Analyses of environmental gases which previously required months of laboratory work can now be carried out rapidly in the field. A group of Eawag scientists have developed a portable mass spectrometer allowing on-site measurements – and a spin-off has been created to commercialize the new system.
What are the effects of volcanic gases accumulating in Lake Kivu in central Africa? How does the Rhine’s groundwater system function near Pratteln? What is the best way of controlling greenhouse gas emissions from a landfill in northeastern Switzerland? Answers to questions like these can be provided by a newly developed portable mass spectrometer – by the researchers named “miniRuedi” – which allows gas and water samples to be analysed on site and in real time. For example, the concentrations of different gases were determined at a landfill during a one-day measurement campaign. This study supports the optimisation measures to aerate the landfill in order to reduce the formation of methane, a strong greenhouse gas.
System in a suitcase
Eawag environmental physicist Matthias Brennwald, who developed the portable mass spectrometer, explains: “Our instrument, weighing 13 kilograms and mounted in a wheeled suitcase, can be taken to the most remote locations. Once it’s been installed on site, the Mini-Ruedi can immediately and efficiently measure gases using very small samples, so it doesn’t interfere with the natural dynamics of the environment.” The system, which can operate autonomously, provides continuous measurements of a wide range of gases. The most suitable sites and times for sampling can thus be identified immediately. Long-term operation is also possible. As Brennwald points out, “Analyses which in the past would have been inconceivable – partly for financial reasons, as they’d have involved months of laboratory work – are now suddenly possible.”
Two weeks instead of six years
For example, using the Mini-Ruedi, the Eawag team only needed two weeks to complete a groundwater analysis project in Australia. With conventional methods and instruments, Brennwald estimates, the team would have required about six years in the lab. Nonetheless, the precision of the new system’s measurements is remarkable, with an analytical uncertainty of one to three per cent (versus one to one-and-a-half per cent for a much more expensive, laboratory-based spectrometer). Other advantages offered by the system are its low power consumption (50 watts, no more than a traditional light bulb) and maintenance-free operation. Brennwald emphasizes that “for people used to working with measurement instruments, it only takes a day to learn how to handle the portable system.”
Although the portable mass spectrometer may look complex at first glance, it actually consists of just four main elements (Fig. 1). The incoming gas passes slowly through a ten-metre-long capillary tube, reminiscent of an elephant’s trunk (hence the system’s name, “Ruedi Rüssel” being a well-known chain of petrol stations in Switzerland). Two pumps generate the requisite vacuum in the chamber where the composition of the gas mixture and the abundances of the various gases are measured. The system’s electronic “brain” is controlled by software developed by Brennwald himself. From here, the results are transferred to a computer.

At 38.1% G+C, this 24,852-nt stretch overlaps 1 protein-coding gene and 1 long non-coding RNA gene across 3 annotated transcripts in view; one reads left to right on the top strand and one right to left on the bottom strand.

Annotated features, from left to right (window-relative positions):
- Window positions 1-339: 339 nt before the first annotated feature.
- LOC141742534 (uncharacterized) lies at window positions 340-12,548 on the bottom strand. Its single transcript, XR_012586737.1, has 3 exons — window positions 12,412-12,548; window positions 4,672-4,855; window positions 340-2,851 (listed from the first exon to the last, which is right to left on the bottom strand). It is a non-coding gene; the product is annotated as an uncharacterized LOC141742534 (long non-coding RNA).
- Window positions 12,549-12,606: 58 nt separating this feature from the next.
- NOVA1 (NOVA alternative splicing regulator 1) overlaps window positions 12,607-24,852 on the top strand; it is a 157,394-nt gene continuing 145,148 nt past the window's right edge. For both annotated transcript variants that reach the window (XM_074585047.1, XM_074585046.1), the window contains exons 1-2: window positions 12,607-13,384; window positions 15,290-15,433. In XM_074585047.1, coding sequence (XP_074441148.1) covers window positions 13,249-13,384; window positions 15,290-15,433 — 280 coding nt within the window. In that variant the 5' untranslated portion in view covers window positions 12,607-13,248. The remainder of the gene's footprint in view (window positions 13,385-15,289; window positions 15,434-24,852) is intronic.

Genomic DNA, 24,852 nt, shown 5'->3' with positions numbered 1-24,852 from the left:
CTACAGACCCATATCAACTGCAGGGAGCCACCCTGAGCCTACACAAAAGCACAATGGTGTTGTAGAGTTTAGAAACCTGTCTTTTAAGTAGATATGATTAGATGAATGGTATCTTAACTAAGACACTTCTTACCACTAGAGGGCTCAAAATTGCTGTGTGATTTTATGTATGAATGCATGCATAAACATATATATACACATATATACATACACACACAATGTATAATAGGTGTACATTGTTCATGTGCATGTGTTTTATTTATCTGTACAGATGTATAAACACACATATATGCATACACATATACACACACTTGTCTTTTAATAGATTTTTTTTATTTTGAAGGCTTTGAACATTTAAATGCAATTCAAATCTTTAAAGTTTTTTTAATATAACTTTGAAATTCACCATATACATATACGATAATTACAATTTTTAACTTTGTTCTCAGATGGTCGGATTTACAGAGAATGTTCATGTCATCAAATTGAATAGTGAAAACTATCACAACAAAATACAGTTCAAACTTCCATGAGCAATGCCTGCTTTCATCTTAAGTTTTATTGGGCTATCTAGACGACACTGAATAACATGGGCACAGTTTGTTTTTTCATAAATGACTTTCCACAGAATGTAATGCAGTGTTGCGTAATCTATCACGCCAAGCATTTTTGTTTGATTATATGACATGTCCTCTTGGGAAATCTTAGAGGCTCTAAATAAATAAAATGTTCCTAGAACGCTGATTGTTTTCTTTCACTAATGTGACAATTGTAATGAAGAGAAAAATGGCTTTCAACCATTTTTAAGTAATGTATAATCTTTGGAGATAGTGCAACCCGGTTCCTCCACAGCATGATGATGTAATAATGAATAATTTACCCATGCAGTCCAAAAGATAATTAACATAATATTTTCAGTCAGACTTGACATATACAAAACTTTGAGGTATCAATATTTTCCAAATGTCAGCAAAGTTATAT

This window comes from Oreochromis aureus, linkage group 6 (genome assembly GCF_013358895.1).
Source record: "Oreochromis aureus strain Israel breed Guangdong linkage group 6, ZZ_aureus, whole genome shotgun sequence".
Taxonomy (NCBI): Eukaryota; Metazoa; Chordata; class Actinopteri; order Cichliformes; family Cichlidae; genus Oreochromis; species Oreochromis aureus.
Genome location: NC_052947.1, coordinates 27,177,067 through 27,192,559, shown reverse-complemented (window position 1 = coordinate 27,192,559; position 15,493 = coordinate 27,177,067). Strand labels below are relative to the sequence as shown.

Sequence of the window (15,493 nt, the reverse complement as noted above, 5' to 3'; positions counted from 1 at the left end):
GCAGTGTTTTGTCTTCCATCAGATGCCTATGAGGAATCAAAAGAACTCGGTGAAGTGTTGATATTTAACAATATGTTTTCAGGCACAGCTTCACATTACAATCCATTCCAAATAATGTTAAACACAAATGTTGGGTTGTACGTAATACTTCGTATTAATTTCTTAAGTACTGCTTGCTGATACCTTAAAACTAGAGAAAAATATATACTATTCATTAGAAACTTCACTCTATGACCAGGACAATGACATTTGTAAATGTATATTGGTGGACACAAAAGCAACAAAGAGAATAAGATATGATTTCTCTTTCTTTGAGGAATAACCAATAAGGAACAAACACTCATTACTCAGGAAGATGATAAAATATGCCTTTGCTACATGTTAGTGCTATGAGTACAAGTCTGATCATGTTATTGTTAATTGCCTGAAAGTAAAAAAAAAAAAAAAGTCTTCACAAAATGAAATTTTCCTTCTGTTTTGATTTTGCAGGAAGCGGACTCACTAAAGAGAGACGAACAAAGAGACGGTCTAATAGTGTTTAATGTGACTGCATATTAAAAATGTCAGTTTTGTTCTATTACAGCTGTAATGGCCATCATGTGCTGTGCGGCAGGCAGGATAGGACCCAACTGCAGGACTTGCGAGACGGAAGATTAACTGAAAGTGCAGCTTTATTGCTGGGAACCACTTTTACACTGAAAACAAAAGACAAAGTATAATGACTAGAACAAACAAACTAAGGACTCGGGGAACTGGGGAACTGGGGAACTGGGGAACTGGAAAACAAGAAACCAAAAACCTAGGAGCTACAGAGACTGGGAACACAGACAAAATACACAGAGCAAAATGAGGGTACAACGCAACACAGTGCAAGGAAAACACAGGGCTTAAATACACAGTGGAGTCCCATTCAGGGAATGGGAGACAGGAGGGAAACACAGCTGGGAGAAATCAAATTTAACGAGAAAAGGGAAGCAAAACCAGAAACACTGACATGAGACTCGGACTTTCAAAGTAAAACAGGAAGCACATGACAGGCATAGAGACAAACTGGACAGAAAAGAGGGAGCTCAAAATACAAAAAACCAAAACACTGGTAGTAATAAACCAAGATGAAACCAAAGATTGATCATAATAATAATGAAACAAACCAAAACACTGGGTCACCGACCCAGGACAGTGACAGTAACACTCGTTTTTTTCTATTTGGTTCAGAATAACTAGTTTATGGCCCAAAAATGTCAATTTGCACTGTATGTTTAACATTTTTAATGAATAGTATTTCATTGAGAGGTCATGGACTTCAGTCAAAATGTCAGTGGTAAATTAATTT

If gases are to be analysed in water samples (e.g. from lakes), a membrane is used to separate the gases from the water, so the system’s delicate components are not exposed to moisture.
Gasometrix spin-off established
Just two years after the Mini-Ruedi was first deployed in a project, another eight instruments are now in use – a total of five at Eawag and four at the Universities of Geneva and Tübingen and the Mont Terri rock laboratory. As Matthias Brennwald has received numerous enquiries (not connected with Eawag projects) about purchasing the system, he decided – in consultation with Eawag – to establish a spin-off. Since April, he has been developing the portable systems under the name of Gasometrix; as a loyal Eawag employee, he adds, this is merely a sideline. The first client acquired for his own company is the University of Oxford.
Mini-Ruedi applications all over the world
The Mini-Ruedi can quantify numerous gases – currently including helium, argon, krypton, nitrogen, oxygen, carbon dioxide and methane – in environmental systems. Measurements of specific gases can help researchers to understand the underlying processes of gas formation.
As this compact system (60 cm x 40 cm x 14 cm; 13 kg) can analyse various gases in less than a minute and can be deployed at remote locations, it is already widely used (for examples of applications in Eawag research projects around the world, see: http://gasometrix.com/map/). It has been used, for example, for water analyses to assess groundwater systems or to investigate anthropogenic effects on waterbodies. In a recent project in the Czech Republic, soil samples were analysed to study gas exhalations from springs. Also planned are analyses to be conducted for an oil and gas company in Norway: here, gas flows are to be monitored so that methane or carbon dioxide leaks can be detected.